We are repeatedly told that Britain is a European nation whose destiny lies at its very heart, yet history and geography would suggest otherwise according to Professor Robert Tombs.
"Like it or not, we are on the edge, as our eventual relationship with the EU ought to reflect. “Europe” is there, not here. Even the keenest British federalists talk about it as a different place which they wistfully dream of being part of. Semi-detachment runs through our history. We have had shifting relationships with different parts of the continent, so that it is hard even to say with which we have most affinity."
Our historic alliances in Europe have been entirely pragmatic, designed above all to maintain a balance of power and included Catholic and Protestant states, monarchies, democracies and dictatorships.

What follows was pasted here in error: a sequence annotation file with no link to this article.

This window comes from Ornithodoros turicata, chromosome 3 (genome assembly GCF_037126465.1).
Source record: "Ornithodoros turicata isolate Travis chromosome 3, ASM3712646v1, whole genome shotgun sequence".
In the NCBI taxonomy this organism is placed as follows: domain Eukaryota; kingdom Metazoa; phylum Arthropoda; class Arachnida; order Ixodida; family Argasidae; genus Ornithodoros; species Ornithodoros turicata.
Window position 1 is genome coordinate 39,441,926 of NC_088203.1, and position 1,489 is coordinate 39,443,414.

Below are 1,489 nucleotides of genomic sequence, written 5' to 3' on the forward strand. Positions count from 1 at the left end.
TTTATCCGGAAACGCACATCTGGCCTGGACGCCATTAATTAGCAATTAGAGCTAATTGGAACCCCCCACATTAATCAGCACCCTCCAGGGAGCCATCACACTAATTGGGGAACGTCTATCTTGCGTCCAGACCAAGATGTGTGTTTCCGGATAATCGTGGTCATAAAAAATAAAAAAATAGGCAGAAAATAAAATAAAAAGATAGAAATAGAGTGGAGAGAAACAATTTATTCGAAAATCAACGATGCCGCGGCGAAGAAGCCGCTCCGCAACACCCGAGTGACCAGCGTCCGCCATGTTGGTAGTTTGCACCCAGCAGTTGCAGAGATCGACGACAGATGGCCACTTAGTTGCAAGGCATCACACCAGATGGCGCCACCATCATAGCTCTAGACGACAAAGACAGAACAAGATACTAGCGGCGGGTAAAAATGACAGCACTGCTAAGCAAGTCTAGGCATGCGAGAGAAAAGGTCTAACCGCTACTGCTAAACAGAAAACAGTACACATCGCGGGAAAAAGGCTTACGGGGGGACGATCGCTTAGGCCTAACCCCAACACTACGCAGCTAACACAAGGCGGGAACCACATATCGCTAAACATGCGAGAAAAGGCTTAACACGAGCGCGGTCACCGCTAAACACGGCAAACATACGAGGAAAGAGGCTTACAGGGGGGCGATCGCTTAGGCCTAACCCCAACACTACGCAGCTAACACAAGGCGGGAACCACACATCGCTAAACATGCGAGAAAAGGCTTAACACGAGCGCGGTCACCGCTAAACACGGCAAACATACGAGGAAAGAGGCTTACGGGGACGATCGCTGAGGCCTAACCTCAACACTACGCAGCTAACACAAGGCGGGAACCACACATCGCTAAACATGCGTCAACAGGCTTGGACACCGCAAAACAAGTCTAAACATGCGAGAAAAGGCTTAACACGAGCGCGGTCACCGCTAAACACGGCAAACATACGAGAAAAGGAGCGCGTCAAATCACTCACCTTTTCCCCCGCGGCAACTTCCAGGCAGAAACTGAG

Furthermore, "The lure of opportunity overseas pulled us away from Continental ambitions. Though the Glorious Revolution of 1688 began the “second hundred years war” with France, ending only at Waterloo, the struggle became increasingly global, fought not only on the plains of Flanders, but in India and America. "
President de Gaulle knew us better than we knew ourselves when he vetoed our entry into the Common Market in 1963: "an island, sea-going, bound up, by its trade, its markets, its food supplies, with the most varied and often the most distant countries."
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